Private Investigator

A private investigator typically works on an independent basis and is hired by individuals and organizations to conduct investigations and do detective work. Private investigators may work for an agency, or for a corporation such as a law firm or insurance company, while others may work on their own by starting a private investigation business. Many of their duties and responsibilities are similar to that of a police officer, such as conducting investigations, evaluating evidence, and interviewing witnesses. Private detectives may also be armed, but usually do not wear a uniform. One of the primary differences between a police officer and a private investigator is that a private investigator cannot make an arrest whereas a police officer can.

What Does a Private Investigator Do?

The vast majority of private detectives focus their time and energy on gathering information and fact-finding, which is accomplished by conducting interviews, surveillance, forensic computer investigation, forensic accounting, and going undercover. It is common for private detectives to conduct follow-up investigations on cold cases, investigate worker’s compensation and insurance fraud, and to provide general investigative services that require time spent collecting photographic or recorded evidence.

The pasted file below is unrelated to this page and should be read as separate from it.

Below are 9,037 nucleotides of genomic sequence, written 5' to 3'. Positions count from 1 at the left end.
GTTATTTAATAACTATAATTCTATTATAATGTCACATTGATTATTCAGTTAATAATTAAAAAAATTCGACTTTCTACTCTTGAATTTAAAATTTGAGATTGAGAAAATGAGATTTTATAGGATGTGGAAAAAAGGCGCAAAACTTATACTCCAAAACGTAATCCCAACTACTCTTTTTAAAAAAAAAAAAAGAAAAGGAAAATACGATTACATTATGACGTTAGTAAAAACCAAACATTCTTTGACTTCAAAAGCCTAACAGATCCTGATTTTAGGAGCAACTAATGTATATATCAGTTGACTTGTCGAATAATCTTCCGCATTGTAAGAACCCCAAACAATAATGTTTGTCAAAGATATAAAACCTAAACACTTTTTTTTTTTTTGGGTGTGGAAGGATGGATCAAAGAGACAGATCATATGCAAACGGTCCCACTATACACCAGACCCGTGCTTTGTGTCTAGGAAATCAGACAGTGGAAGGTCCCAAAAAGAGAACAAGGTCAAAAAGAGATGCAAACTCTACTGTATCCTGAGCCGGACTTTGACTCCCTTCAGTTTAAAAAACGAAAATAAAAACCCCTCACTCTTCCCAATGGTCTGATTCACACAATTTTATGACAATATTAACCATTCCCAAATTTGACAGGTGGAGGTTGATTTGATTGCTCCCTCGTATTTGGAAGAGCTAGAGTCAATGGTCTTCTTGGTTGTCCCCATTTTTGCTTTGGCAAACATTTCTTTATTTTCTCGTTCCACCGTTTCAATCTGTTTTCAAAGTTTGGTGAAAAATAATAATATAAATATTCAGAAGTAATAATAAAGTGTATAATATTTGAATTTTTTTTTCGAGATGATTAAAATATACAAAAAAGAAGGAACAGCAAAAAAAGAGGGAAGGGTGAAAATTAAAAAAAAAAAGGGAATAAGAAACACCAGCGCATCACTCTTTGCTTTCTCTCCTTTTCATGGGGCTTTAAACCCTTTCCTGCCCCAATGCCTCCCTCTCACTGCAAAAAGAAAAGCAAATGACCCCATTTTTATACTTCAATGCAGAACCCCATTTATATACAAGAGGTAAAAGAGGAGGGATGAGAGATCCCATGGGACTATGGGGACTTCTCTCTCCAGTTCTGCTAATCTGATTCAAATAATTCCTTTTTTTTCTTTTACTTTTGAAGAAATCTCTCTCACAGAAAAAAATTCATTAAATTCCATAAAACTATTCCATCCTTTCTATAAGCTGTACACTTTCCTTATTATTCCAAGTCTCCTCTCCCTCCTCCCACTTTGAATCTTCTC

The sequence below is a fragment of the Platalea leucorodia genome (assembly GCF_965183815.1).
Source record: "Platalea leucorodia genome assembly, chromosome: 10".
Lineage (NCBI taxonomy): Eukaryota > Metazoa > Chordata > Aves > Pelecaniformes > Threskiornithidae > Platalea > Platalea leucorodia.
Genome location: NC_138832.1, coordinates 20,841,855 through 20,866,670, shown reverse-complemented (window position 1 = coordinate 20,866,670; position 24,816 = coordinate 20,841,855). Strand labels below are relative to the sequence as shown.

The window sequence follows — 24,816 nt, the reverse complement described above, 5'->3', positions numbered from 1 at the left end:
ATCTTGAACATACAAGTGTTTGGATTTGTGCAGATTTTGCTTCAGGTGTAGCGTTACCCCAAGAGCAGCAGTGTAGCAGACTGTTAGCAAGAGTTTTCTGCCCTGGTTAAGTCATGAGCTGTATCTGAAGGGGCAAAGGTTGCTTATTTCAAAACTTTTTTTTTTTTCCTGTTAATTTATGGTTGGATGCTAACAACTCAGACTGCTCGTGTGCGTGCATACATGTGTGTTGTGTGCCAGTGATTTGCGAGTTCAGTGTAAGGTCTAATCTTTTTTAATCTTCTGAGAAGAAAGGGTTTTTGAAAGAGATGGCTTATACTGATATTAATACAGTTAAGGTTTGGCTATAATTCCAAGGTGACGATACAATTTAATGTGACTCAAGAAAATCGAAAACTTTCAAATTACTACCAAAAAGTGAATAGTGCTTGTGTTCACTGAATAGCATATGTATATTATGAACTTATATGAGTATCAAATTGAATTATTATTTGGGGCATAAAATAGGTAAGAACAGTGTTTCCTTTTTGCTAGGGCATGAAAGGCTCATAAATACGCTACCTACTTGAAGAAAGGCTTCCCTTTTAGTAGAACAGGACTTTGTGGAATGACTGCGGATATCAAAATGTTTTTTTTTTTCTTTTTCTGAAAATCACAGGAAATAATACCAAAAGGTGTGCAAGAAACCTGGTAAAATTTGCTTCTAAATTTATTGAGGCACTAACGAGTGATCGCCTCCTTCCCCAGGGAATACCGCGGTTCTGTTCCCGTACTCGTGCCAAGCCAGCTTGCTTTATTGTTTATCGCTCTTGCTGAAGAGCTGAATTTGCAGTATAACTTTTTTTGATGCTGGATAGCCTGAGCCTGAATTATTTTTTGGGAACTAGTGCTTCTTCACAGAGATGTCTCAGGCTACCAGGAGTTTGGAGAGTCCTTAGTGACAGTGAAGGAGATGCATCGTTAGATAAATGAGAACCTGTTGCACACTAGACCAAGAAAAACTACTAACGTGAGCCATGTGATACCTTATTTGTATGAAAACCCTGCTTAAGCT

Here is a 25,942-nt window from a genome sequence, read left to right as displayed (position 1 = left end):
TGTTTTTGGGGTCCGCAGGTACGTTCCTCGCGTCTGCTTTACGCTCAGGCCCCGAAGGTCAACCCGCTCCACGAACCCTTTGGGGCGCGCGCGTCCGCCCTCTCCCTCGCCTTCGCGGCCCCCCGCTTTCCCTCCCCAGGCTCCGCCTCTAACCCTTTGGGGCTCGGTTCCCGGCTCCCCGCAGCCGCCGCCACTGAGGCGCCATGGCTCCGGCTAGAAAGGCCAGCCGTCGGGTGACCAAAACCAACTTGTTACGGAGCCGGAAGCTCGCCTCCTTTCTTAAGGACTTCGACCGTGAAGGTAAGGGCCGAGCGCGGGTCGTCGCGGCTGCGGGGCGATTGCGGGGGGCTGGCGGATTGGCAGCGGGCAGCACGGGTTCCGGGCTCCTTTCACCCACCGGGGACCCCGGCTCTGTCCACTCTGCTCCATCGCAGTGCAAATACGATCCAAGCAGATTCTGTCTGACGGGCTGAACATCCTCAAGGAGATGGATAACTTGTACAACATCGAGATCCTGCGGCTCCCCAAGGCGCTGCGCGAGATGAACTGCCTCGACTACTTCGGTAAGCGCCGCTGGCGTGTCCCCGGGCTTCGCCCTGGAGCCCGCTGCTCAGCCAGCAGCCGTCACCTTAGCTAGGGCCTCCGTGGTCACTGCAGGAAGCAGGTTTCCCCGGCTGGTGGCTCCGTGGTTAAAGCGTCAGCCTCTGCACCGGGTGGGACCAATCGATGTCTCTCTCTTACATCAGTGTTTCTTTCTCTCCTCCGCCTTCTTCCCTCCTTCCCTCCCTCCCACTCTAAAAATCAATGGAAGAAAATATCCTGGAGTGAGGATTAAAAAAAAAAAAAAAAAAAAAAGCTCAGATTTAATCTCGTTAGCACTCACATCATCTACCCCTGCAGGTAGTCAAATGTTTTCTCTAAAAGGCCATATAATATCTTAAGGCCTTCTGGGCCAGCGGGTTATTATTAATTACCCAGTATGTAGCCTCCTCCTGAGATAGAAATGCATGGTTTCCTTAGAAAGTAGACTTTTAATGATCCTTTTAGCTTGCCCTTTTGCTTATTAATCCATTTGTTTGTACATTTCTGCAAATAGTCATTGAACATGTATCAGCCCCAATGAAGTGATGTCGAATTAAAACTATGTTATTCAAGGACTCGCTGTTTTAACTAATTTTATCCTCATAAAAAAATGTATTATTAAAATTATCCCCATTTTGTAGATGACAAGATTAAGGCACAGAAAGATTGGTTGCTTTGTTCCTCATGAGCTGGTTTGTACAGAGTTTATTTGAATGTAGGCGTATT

Private Investigator Job Duties & Responsibilities

Although private investigators are not sworn officers with police powers, they must adhere to established legal codes, rules of evidence, and evidence gathering protocols like police detectives. A private investigator must also have the following skills to be successful at the job:

  • Prepare investigative reports, case summaries, or incident reports to document investigations
  • Perform surveillance and gather information
  • Conduct personal background investigations, including background checks, personal history, and pre-employment checks
  • Search public records, credit reports, computer databases, and tax or legal filings to investigate criminal activity
  • Uncover stolen funds or fraudulent insurance claims
  • Observe and document the activities of suspects to identify criminal activity or to detect unlawful acts for court cases